12. 12. 12system, is an effective way to increase and maintain highly resources. These layers will provide several API as interfacecommitted members. Incentives based on credit system, in hence we will have flexibility in interchanging the implemen-which individuals are granted credits and certificates for their tation of storage layer.contribution of computing powers, have proven very effectivein systems like SETI@home [37]. These type incentives V. C ONCLUSIONSencourage users to compete among each other with their The implementation of decentralized storage system (DSS)credits, thus contributing more towards the computing system. in volunteer computing (VC) field may open doors to numer-Similarly, a credit and certificate based on amount of storage ous research ideas for both VC and DSS fields. In this survey,shared, and available time in the system would contribute DSS characteristics critical for VC integration are identified.towards a highly available distributed storage system. Another They are availability, scalability, eventual consistency, perfor-possible incentive technique is a government tax break for mance and security. In addition to those, various properties ofboth volunteer computing members as well as the storage DSS were discussed and evaluated based on VC suitability.node members. There are over 1 million volunteer computing Attic, Dynamo and Riak are the top-three most suitable DSSnodes in the world [31] and the majority of them are located for VC. Attic is built with VC in mind, and it focuses onin four countries – USA, Germany, UK and Canada. Thus, availability and security. Dynamo focuses in availability, whichit is likely that the distributed storage nodes would be also is beneficial for VC. It has also been used in productionlocated in these countries. A collaboration and support of the environment by Amazon, which brings significant advantageresponsible government bodies in these countries would be a over the other DSS. Riak is the third most useful DSS forpowerful driving force in increased number of storage nodes VC. It is inspired by Dynamo, and it focuses on scalabilityand volunteer members. and availability. The main characteristics of ideal DSS for VS are proposed.C. Challenges They are Providing the right incentive • seven-to-three (7:3) read and write ratio • VC-based membership in storage system As mentioned in Section IV-B, proposed distributed storage • BFT, erasure coding, and popularity-and-geographic lo-system for VC is based on peer-to-peer concept, which in-volves volunteer computing participants. The volunteer-nature cality based replication techniques • Credit system and certificate for incentiveof this model requires appropriate incentive system to attractparticipants. Our proposal here is to use existing models of Challenges in designing and implementing the ideal DSSincentives, with further testing to prove its effectiveness in are also discussed. It is interesting to note that current Movingvolunteer-computing-based storage sharing forward, empirical study based on this survey coule performed Security to test the proposed DSS or even designing the ideal DSS for Another challenge that may surface is security. The pro- VC environment.posed system should ensure that user data is not affected byVC data that stored in participants’ system or user securitymust be ensured [47]. Client system should not provideloophole for hackers to intrude the system. Existing securitytechniques that are currently used in sharing computationalpower need to be re-tested and re-evaluated before they arere-used for storage sharing in VC environment. VC system should also consider the security of the data thatare stored in volunteer nodes (data security), especially theintegrity of the data. It should be able to enforce and detectthe correctness of data stored in volunteer nodes and preventmalicious user to change or remove the data. For example theusage of Byzantine-Fault-Tolerant (BFT) replica in FARSITE,extensive use of erasure coding in Glacier, and MD5 checksumin Attic. Integration into current VC Environment Once we define or implement the decentralized storagesystem, we need to integrate it to an existing VC environment.Challenge in this area includes differences in programminglanguage in implementing the storage system and VC platform(such as BOINC). This challenge is highlighted in [47]. Tosolve this challenge, introduction of proxy solution to interfaceboth sides may be useful. We may also need to introduce separate layer between VCparticipants that contribute computing resources and storage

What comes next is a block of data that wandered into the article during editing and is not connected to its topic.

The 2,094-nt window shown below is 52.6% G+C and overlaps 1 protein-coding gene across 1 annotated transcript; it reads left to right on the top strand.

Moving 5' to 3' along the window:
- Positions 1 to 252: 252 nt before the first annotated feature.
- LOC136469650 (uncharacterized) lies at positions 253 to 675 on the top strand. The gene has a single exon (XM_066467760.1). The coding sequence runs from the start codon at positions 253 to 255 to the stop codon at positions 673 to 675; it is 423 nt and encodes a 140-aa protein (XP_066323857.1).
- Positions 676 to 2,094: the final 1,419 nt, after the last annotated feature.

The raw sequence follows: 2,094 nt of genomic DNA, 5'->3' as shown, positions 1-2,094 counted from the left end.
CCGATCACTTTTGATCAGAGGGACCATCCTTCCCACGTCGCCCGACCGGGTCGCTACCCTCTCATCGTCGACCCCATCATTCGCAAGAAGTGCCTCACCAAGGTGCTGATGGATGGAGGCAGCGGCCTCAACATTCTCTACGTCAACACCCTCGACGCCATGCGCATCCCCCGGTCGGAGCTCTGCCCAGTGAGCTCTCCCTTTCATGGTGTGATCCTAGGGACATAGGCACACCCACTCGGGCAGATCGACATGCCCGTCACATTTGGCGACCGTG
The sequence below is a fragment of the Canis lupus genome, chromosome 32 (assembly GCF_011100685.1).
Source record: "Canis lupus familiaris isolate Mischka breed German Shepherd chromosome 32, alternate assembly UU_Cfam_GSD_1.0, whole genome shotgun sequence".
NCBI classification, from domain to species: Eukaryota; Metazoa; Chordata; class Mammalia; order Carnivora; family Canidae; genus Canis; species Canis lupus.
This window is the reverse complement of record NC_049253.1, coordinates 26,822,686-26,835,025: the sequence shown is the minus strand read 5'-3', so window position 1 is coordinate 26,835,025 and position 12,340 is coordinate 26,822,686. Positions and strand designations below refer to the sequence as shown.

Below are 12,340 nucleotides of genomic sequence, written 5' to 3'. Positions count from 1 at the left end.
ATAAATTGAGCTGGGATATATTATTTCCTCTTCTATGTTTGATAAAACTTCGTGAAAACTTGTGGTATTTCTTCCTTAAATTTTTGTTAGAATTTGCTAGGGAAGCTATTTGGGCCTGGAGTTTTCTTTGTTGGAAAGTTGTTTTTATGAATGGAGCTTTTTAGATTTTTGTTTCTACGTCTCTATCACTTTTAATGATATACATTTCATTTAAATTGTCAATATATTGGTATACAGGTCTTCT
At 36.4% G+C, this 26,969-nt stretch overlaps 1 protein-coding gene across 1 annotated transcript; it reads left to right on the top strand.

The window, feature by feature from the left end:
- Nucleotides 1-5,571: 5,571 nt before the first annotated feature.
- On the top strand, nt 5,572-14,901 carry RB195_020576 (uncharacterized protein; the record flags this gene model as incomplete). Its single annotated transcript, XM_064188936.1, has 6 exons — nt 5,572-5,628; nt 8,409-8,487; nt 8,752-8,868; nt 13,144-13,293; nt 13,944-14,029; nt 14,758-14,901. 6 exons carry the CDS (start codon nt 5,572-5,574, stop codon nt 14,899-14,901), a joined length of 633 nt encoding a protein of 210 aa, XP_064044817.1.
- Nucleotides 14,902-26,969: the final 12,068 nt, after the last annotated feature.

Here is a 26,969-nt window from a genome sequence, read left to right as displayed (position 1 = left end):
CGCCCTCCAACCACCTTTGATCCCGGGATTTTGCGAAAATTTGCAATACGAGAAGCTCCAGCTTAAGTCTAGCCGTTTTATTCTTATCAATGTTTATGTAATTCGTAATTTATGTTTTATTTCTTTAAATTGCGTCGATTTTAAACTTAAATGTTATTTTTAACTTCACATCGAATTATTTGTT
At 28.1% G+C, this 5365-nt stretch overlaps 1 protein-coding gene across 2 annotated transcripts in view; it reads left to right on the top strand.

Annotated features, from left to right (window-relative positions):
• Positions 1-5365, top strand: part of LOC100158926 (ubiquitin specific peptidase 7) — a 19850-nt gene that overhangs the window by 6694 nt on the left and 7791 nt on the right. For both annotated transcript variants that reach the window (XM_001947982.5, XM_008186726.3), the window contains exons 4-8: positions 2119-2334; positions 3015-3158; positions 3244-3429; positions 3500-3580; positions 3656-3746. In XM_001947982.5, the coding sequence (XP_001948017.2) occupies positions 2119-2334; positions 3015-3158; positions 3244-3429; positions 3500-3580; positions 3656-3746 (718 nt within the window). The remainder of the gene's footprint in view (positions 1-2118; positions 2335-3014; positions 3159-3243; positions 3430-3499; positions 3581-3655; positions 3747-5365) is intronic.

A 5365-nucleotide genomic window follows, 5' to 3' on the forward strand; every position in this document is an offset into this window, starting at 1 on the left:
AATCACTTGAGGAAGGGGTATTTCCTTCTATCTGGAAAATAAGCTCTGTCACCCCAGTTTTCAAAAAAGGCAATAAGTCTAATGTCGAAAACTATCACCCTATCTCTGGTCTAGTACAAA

13. 13. 13 A PPENDIXFig. 5. Decentralized Storage Systems FeaturesFig. 6. Decentralized Storage Systems Features